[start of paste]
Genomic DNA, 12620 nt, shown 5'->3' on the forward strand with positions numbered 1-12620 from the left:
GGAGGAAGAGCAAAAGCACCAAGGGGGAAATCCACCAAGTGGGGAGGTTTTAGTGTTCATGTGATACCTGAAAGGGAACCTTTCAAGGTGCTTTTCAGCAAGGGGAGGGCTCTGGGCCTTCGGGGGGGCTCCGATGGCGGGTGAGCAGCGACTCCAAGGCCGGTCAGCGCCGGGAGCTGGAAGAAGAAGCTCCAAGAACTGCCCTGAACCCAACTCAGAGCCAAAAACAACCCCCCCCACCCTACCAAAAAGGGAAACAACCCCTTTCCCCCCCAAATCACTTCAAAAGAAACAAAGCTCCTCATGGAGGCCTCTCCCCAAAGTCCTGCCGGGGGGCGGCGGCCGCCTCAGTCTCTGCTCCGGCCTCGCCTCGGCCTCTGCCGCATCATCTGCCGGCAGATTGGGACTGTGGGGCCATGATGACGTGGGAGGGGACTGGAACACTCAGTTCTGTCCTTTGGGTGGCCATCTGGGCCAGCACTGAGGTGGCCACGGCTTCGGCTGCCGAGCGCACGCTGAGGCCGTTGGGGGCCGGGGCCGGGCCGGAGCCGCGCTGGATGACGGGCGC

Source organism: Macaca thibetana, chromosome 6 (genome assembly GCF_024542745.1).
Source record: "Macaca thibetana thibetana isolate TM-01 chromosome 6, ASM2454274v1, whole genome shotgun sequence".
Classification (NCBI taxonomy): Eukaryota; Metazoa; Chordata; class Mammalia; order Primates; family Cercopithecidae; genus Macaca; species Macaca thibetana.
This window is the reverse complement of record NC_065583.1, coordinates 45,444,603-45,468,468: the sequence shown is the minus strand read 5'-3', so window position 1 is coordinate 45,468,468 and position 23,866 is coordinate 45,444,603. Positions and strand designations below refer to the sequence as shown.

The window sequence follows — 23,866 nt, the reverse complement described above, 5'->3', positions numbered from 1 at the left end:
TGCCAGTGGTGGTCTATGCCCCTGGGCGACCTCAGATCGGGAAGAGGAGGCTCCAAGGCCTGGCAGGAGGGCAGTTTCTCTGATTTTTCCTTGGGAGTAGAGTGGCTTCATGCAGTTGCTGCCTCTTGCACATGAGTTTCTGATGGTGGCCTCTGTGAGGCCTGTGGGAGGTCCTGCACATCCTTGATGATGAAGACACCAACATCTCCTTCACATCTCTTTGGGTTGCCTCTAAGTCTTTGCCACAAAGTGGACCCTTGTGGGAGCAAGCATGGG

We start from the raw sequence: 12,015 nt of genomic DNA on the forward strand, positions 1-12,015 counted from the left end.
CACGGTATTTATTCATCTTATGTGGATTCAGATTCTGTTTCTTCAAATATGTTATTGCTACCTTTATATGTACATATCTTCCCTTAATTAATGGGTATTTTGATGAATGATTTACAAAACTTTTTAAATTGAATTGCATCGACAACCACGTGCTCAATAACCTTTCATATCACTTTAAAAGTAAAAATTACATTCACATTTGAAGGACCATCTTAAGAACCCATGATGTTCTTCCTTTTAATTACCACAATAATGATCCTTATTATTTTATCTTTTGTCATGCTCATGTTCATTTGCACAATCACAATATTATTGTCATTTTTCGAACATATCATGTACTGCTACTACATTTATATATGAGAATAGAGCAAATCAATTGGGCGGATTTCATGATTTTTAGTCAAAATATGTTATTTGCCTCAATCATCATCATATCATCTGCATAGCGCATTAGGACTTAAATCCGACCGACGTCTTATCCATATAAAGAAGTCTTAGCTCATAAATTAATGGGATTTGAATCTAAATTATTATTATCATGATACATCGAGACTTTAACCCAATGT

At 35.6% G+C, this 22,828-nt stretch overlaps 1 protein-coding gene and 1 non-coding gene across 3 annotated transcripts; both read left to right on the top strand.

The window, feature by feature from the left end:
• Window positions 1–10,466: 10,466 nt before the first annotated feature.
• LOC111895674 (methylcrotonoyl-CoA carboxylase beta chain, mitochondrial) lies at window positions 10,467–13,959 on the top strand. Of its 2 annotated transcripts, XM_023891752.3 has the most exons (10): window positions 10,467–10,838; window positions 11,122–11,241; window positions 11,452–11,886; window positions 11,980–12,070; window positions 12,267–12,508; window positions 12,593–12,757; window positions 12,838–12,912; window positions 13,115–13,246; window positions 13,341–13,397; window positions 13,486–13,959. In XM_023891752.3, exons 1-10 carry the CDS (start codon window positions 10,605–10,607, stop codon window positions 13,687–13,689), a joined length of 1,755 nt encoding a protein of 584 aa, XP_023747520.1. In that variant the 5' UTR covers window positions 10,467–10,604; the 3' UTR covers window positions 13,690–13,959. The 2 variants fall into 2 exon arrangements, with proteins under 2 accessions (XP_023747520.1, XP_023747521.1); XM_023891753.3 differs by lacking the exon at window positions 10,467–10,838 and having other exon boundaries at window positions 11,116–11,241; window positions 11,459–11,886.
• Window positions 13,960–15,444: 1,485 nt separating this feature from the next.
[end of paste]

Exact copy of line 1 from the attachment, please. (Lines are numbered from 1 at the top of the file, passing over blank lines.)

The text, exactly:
Genomic DNA, 12620 nt, shown 5'->3' on the forward strand with positions numbered 1-12620 from the left: